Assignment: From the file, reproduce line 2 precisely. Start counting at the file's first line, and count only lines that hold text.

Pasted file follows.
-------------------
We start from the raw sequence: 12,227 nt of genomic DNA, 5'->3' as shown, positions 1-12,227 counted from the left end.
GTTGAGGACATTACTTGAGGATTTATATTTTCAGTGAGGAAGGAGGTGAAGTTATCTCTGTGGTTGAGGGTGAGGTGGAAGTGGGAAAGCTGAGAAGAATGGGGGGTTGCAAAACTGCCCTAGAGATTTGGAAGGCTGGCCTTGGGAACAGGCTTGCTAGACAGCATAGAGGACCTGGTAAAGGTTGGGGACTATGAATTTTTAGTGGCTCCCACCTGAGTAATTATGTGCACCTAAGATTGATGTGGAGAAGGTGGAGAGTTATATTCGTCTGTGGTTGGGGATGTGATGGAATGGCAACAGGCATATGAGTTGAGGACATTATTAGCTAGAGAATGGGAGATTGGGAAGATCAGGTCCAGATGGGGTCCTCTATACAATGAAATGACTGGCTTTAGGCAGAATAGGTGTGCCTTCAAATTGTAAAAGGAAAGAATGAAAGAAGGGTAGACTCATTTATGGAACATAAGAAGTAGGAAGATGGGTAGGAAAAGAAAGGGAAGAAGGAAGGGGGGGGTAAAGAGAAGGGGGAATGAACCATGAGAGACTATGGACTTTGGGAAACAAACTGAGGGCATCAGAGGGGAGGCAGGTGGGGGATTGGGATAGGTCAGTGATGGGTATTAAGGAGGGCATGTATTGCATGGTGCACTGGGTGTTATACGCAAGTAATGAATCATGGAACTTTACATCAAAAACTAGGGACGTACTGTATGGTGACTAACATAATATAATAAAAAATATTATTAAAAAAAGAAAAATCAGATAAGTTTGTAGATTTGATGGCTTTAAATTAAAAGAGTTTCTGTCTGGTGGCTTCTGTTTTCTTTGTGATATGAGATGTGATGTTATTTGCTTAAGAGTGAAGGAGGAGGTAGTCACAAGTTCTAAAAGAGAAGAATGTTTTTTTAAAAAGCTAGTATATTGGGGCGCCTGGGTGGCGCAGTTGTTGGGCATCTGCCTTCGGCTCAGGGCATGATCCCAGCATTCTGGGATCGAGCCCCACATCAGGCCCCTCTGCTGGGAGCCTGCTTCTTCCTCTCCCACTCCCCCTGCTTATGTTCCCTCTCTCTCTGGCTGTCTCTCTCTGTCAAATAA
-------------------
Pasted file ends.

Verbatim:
GTTGAGGACATTACTTGAGGATTTATATTTTCAGTGAGGAAGGAGGTGAAGTTATCTCTGTGGTTGAGGGTGAGGTGGAAGTGGGAAAGCTGAGAAGAATGGGGGGTTGCAAAACTGCCCTAGAGATTTGGAAGGCTGGCCTTGGGAACAGGCTTGCTAGACAGCATAGAGGACCTGGTAAAGGTTGGGGACTATGAATTTTTAGTGGCTCCCACCTGAGTAATTATGTGCACCTAAGATTGATGTGGAGAAGGTGGAGAGTTATATTCGTCTGTGGTTGGGGATGTGATGGAATGGCAACAGGCATATGAGTTGAGGACATTATTAGCTAGAGAATGGGAGATTGGGAAGATCAGGTCCAGATGGGGTCCTCTATACAATGAAATGACTGGCTTTAGGCAGAATAGGTGTGCCTTCAAATTGTAAAAGGAAAGAATGAAAGAAGGGTAGACTCATTTATGGAACATAAGAAGTAGGAAGATGGGTAGGAAAAGAAAGGGAAGAAGGAAGGGGGGGGTAAAGAGAAGGGGGAATGAACCATGAGAGACTATGGACTTTGGGAAACAAACTGAGGGCATCAGAGGGGAGGCAGGTGGGGGATTGGGATAGGTCAGTGATGGGTATTAAGGAGGGCATGTATTGCATGGTGCACTGGGTGTTATACGCAAGTAATGAATCATGGAACTTTACATCAAAAACTAGGGACGTACTGTATGGTGACTAACATAATATAATAAAAAATATTATTAAAAAAAGAAAAATCAGATAAGTTTGTAGATTTGATGGCTTTAAATTAAAAGAGTTTCTGTCTGGTGGCTTCTGTTTTCTTTGTGATATGAGATGTGATGTTATTTGCTTAAGAGTGAAGGAGGAGGTAGTCACAAGTTCTAAAAGAGAAGAATGTTTTTTTAAAAAGCTAGTATATTGGGGCGCCTGGGTGGCGCAGTTGTTGGGCATCTGCCTTCGGCTCAGGGCATGATCCCAGCATTCTGGGATCGAGCCCCACATCAGGCCCCTCTGCTGGGAGCCTGCTTCTTCCTCTCCCACTCCCCCTGCTTATGTTCCCTCTCTCTCTGGCTGTCTCTCTCTGTCAAATAA